Pointing towards a gathered heap of dust,
Asked in my futile folly to attain
Birthdays as many as those dusty grains.
It slipped my mind to ask those years should be
For ever young. …” —Sure, it’s 2,000-or-so years old, but still, …
I’m too fearful to think about what the books and magazines in front of me right now – I’m in my office office – say about my interests:
Waters magazine (a trade magazine about the software and hardware that bank holding companies use)
The newest issue of bitch magazine
Credit Derivative Strategies (a book about, well, credit derivatives)
Making Scenes (a 2002 fiction hypertext; it’s very good)
The Associated Press Stylebook (because I had a deadline yesterday)
Strategic Management Theory (for a new business proposal)
Google Maps Mashups with Mapplets, KML, and GeoRSS (how-to guide on using Google Maps to do neat things)
Foreign Affairs (a journal)
Scientific American’s Earth3.0
And of course, Strunk and White’s The Elements of Style (Fourth Edition), which I actually carry around with me sometimes
Not to get all meta — Kidding! I thoroughly enjoy it. — but launching a print publication nowadays is big news. Hell, finding a print outlet that isn’t threatened financially is tough.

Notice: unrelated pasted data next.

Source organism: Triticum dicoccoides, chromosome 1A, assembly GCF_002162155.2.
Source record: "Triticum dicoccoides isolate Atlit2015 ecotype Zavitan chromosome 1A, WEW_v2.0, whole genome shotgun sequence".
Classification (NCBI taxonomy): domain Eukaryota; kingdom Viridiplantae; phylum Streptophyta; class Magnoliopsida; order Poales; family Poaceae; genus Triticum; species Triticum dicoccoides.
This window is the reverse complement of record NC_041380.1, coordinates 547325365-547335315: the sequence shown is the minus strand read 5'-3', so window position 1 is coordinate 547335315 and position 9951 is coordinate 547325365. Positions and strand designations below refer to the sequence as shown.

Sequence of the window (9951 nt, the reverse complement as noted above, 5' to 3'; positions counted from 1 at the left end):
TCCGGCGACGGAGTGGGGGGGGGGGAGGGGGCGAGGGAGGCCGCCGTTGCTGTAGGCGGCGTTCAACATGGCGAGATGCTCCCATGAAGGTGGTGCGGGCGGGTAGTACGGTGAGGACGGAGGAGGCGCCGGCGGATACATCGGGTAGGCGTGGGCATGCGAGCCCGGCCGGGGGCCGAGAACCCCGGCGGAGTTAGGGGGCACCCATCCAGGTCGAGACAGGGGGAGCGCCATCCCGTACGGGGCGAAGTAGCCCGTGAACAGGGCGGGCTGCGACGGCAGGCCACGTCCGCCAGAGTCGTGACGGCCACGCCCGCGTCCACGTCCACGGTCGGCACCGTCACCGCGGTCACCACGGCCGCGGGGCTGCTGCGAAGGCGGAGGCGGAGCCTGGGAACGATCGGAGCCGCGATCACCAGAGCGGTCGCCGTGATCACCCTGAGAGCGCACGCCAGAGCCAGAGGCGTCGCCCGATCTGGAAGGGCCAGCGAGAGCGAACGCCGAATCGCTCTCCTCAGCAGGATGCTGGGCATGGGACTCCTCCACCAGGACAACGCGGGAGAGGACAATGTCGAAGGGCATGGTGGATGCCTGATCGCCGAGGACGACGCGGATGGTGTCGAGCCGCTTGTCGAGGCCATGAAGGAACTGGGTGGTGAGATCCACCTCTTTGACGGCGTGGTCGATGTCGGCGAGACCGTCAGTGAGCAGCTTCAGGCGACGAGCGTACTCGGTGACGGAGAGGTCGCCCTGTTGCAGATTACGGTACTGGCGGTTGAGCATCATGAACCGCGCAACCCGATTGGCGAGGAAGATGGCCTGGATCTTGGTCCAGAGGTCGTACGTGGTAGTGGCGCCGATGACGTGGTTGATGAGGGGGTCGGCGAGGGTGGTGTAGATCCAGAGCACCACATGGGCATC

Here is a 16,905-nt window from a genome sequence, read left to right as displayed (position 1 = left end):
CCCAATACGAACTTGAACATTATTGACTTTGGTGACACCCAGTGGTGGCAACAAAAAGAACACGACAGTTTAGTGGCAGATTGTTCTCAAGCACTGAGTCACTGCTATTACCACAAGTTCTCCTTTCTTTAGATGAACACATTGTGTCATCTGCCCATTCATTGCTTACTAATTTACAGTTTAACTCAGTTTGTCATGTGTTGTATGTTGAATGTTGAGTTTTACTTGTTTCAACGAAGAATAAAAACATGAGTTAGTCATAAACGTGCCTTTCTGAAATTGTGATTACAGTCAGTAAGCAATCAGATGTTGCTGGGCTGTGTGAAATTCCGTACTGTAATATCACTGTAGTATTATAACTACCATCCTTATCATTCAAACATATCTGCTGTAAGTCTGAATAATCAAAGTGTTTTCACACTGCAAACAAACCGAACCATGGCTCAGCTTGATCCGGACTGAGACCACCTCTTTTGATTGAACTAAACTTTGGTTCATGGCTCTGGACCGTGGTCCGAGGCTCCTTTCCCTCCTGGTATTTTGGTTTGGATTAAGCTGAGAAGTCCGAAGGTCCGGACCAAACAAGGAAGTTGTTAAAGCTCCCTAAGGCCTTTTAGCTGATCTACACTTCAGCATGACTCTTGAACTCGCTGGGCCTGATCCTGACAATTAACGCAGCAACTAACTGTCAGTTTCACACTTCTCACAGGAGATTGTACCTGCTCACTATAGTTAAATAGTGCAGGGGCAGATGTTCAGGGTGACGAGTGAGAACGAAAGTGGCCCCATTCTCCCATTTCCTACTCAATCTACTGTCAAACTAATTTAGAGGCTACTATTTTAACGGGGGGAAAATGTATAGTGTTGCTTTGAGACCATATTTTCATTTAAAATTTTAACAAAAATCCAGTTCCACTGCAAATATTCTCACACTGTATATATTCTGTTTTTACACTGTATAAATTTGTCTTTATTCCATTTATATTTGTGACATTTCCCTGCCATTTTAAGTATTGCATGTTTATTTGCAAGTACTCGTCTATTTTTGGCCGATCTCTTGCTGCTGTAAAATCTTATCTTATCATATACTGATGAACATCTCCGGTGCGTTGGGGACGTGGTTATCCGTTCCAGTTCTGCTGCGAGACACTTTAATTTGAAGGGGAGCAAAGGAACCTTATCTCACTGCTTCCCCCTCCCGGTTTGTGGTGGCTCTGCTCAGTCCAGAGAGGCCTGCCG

But conservation and environmentalism isn’t just for unwashed hippies anymore. Today, it’s the sole focus of boardroom discussions and corporate strategies. Earth3.0, published by Scientific American, covers that space, and judging by the first issue, covers it well. From the cover story:
Water is needed to generate energy. Energy is needed to deliver water. Both resources are limiting the other—and both may be running short. Is there a way out?
It’s not clear whether this is a special print edition or a full-fledged new title. Developing…
“It’s getting a lot better. I think people are starting to come around. So I’ll come to this one.”
That’s what I said in September before I flew to another state and went to the first wedding I’d ever been to. That was around the time that the State of Connecticut was mulling over its proposal to allow same-sex unions, a proposal it ratified. That progress gave me optimism: I gave in to my long-held silent protest against the institution of marriage and went to that wedding.
Then, California rescinded the right of same-sex couples to marry. Now, I really wish I hadn’t gone to that wedding. Now, I feel like a co-conspirator in the shameful intolerance of social policy.
Like other injustices, I’m not equipped to understand marriage from the perspective of its victims. Because I’m a mostly-white male, I’ll never encounter race discrimination or a glass ceiling. And because I’m straight, I’ll be allowed to marry whoever I want to. Even still, to me, denying two people the right to marry is simply enraging. I can’t imagine how I’d feel if it did directly affect me.